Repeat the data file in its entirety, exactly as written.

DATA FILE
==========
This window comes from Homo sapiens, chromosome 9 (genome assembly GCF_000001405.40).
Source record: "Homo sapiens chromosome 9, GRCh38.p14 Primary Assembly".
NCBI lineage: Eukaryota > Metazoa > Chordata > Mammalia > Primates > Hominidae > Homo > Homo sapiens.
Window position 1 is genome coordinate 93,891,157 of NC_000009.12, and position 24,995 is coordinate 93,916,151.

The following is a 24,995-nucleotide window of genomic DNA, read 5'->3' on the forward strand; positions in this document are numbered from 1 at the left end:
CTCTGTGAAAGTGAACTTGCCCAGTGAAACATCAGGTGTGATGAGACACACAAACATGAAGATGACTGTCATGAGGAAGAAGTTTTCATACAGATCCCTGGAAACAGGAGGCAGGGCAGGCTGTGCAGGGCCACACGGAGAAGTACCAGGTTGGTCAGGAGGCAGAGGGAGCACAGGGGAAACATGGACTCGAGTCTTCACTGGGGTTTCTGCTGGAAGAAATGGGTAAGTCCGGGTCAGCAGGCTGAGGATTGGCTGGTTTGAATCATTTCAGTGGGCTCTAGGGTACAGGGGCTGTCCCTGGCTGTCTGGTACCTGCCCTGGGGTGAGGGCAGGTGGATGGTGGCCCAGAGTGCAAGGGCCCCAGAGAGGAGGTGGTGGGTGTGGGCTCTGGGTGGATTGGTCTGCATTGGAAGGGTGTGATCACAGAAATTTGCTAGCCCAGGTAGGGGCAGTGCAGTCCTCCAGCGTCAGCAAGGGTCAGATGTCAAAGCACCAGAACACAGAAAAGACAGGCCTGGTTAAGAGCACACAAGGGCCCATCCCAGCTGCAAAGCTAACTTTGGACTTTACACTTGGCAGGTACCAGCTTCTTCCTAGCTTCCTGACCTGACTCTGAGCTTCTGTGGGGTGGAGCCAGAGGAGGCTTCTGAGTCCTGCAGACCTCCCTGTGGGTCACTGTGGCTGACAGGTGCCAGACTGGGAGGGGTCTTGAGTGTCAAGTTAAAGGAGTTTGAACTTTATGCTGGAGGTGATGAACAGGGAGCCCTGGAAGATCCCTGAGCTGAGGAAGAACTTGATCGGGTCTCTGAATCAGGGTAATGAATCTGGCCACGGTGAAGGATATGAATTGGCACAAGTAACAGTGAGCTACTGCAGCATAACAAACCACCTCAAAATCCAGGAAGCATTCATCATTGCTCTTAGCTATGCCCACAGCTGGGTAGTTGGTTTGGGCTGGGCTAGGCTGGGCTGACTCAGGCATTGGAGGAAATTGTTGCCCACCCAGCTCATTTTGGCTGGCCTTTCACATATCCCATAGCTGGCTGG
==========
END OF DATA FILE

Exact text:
This window comes from Homo sapiens, chromosome 9 (genome assembly GCF_000001405.40).
Source record: "Homo sapiens chromosome 9, GRCh38.p14 Primary Assembly".
NCBI lineage: Eukaryota > Metazoa > Chordata > Mammalia > Primates > Hominidae > Homo > Homo sapiens.
Window position 1 is genome coordinate 93,891,157 of NC_000009.12, and position 24,995 is coordinate 93,916,151.

The following is a 24,995-nucleotide window of genomic DNA, read 5'->3' on the forward strand; positions in this document are numbered from 1 at the left end:
CTCTGTGAAAGTGAACTTGCCCAGTGAAACATCAGGTGTGATGAGACACACAAACATGAAGATGACTGTCATGAGGAAGAAGTTTTCATACAGATCCCTGGAAACAGGAGGCAGGGCAGGCTGTGCAGGGCCACACGGAGAAGTACCAGGTTGGTCAGGAGGCAGAGGGAGCACAGGGGAAACATGGACTCGAGTCTTCACTGGGGTTTCTGCTGGAAGAAATGGGTAAGTCCGGGTCAGCAGGCTGAGGATTGGCTGGTTTGAATCATTTCAGTGGGCTCTAGGGTACAGGGGCTGTCCCTGGCTGTCTGGTACCTGCCCTGGGGTGAGGGCAGGTGGATGGTGGCCCAGAGTGCAAGGGCCCCAGAGAGGAGGTGGTGGGTGTGGGCTCTGGGTGGATTGGTCTGCATTGGAAGGGTGTGATCACAGAAATTTGCTAGCCCAGGTAGGGGCAGTGCAGTCCTCCAGCGTCAGCAAGGGTCAGATGTCAAAGCACCAGAACACAGAAAAGACAGGCCTGGTTAAGAGCACACAAGGGCCCATCCCAGCTGCAAAGCTAACTTTGGACTTTACACTTGGCAGGTACCAGCTTCTTCCTAGCTTCCTGACCTGACTCTGAGCTTCTGTGGGGTGGAGCCAGAGGAGGCTTCTGAGTCCTGCAGACCTCCCTGTGGGTCACTGTGGCTGACAGGTGCCAGACTGGGAGGGGTCTTGAGTGTCAAGTTAAAGGAGTTTGAACTTTATGCTGGAGGTGATGAACAGGGAGCCCTGGAAGATCCCTGAGCTGAGGAAGAACTTGATCGGGTCTCTGAATCAGGGTAATGAATCTGGCCACGGTGAAGGATATGAATTGGCACAAGTAACAGTGAGCTACTGCAGCATAACAAACCACCTCAAAATCCAGGAAGCATTCATCATTGCTCTTAGCTATGCCCACAGCTGGGTAGTTGGTTTGGGCTGGGCTAGGCTGGGCTGACTCAGGCATTGGAGGAAATTGTTGCCCACCCAGCTCATTTTGGCTGGCCTTTCACATATCCCATAGCTGGCTGG